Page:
Agricultural Sector and Marketing Reforms – eNAM, Model APMC Act, Eco Survey Reco, etc.

Farm Bills latest step in sequential freeing up of farm sector

Note4Students

From UPSC perspective, the following things are important :

Prelims level : APMC Act

Mains level : Paper 3- Need for agri reforms

The recently passed agri bills seek to expand the choices and opportunities available with the farmers and will help in increasing their income.

Diversified product segment

  • The Minimum Support Price (MSP) evolved as a mechanism to guard farmers against supply and demand shocks in the cereals segment. 
  •  Now, however, farmers and agricultural producers have diversified their product segments, cereals no longer dominate production.
  • In the last decade itself, India has witnessed tremendous change in the GVA composition of the agri-sector.
  • The share of crops has decreased from 65.4% in 2011-12 to 55.3% in 2018-19, projected to further fall to 45.6% in 2024-25.
  •  In the same period, value add of livestock and fishing & aquaculture is steadily increasing, as are the total value outputs of sub-segments like horticulture, milk and meat.
  • With differentiated production strategies that are less reliant on cereals and more on other segments, farmers are accruing better incomes.
  • By diversifying their produce, they are moving away from one-crop risks.

Government schemes and policies

  • Keeping farmers dependent on subsidies and restricted by APMCs, and acts like the Essential Commodities Act wasn’t in the nation’s long-term interests.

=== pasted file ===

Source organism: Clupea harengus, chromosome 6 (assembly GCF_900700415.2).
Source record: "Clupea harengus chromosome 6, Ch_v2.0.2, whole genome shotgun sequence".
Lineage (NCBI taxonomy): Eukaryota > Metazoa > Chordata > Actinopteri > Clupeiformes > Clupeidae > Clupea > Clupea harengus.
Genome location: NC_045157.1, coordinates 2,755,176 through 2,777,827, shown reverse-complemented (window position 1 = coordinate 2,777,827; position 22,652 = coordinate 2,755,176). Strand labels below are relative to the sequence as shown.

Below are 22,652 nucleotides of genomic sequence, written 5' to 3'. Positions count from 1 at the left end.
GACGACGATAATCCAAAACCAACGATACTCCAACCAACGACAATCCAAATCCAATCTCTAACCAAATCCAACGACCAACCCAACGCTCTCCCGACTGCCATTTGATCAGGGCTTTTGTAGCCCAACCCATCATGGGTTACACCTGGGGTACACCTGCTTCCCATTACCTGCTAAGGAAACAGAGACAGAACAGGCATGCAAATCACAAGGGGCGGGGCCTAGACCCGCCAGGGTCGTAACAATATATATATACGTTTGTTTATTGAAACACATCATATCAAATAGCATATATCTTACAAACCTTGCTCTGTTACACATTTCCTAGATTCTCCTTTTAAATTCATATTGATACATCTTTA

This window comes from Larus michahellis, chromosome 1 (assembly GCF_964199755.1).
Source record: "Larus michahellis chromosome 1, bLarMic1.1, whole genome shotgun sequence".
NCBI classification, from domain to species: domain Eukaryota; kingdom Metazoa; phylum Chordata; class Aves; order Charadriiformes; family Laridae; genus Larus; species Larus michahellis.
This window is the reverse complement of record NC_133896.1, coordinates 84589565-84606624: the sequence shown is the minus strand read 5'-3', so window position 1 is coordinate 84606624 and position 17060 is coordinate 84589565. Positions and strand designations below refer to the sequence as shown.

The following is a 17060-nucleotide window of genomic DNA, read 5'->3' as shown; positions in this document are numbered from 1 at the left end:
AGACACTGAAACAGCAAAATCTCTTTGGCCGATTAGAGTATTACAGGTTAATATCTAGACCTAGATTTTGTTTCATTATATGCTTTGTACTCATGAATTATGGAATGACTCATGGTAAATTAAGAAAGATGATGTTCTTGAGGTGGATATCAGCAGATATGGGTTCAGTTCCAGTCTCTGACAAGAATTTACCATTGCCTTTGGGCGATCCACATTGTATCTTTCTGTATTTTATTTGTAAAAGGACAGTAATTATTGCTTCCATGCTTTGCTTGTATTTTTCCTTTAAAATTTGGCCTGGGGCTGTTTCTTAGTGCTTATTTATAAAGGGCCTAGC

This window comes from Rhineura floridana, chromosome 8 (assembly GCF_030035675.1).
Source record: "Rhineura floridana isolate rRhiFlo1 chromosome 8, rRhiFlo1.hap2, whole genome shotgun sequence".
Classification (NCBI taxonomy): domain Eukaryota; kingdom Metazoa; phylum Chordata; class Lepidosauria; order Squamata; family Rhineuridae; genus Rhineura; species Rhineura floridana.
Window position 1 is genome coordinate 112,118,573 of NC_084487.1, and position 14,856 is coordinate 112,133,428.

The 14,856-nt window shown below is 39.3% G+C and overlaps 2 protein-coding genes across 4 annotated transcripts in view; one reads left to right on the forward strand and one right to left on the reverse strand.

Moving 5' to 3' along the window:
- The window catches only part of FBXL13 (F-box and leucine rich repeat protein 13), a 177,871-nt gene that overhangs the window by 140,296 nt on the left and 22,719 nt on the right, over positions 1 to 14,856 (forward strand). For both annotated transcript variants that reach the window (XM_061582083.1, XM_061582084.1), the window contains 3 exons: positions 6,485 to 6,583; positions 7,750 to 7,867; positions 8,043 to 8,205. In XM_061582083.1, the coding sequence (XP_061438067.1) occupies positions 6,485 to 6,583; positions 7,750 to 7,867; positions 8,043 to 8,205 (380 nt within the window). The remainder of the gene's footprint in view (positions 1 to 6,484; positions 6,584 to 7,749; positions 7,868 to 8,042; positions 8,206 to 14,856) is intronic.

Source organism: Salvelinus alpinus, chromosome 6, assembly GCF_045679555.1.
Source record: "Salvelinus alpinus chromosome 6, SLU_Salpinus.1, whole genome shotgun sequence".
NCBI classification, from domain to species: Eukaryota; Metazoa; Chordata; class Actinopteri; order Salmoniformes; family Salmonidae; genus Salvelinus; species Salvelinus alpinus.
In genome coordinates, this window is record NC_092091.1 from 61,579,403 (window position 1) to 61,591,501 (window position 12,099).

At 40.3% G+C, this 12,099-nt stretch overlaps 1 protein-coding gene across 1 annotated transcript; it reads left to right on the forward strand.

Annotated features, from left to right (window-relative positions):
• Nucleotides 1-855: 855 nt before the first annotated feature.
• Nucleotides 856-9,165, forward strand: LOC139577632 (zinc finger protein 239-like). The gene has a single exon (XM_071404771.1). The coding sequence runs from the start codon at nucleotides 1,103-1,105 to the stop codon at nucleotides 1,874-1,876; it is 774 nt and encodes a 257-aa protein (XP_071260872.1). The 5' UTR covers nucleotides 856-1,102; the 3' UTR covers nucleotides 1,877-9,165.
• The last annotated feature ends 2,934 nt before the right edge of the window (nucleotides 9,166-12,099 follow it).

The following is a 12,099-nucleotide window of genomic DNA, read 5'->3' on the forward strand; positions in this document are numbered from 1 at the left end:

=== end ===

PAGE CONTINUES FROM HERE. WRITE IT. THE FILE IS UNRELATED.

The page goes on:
• Recognising this, the government has been making sequential changes in the system.
  • It started with the introduction of the National Agriculture Market (e-NAM) to facilitate online trading of agri-produce.
  • Then PM-KISAN was introduced to provide minimum income support to nine crore marginal farmers, at Rs 6,000 annually.
  • The KISAN credit card with an allotment of a total of Rs 2 lakh crore credit to maintain larger workforces and implements during harvest season is helping farmers plan and organise their harvests better.
  • The Rs 1 lakh crore Agri Infrastructure Fund as part of Atmanirbhar Bharat Abhiyan will help by the creation of agri-infrastructure.

Need for structural changes

  • The government recently passed three agri-bills, these are:-
  • 1) The Farmers’ Produce Trade and Commerce Bill.
  • 2) Farmers Agreement on Price Assurance and Farm Services Bill.
  • 3) Essential Commodities (Amendment) Bill.
  • They enable farmers the freedom to diversify their crops and produce, which reduces mono-crop dependence and increases income avenues.
  • They can also now sell their produce anywhere, to the highest bidder across the country.
  • The farmers are no longer are they required to go to the mandis where they are subject to middlemen and layers of bureaucracy.
  • Contract farming enable farmers them to boost the value-add of their products via contracts and assured procurement by the food processing industries.
  • Retaining the MSP system means the government is underwriting the whole network for certain crops to ensure farmers receive assured income for those crops.

Focusing on the export market

  • The passage of agri bills gives India the long-awaited opportunity to orient its agriculture sector towards export markets.
  • By catering to just the Indian economy, the exposure is hardly $3 trillion ; instead, export-orientation caters to an $82 trillion global economy —a 27x expansion.
  • India’s agri exports in 2018 were at $38.5 billion.
  • India can comfortably triple this by providing infrastructure for grading, sorting, and supply chain distribution.

Conclusion

The farm Bills are liberating farmers at a pivotal juncture, the nation and farmers have a generational opportunity here to break out of a 70-year sectoral stagnation and aim bigger.


Source:-

https://www.financialexpress.com/opinion/agri-reforms-farm-bills-latest-step-in-sequential-freeing-up-of-farm-sector/2107611/

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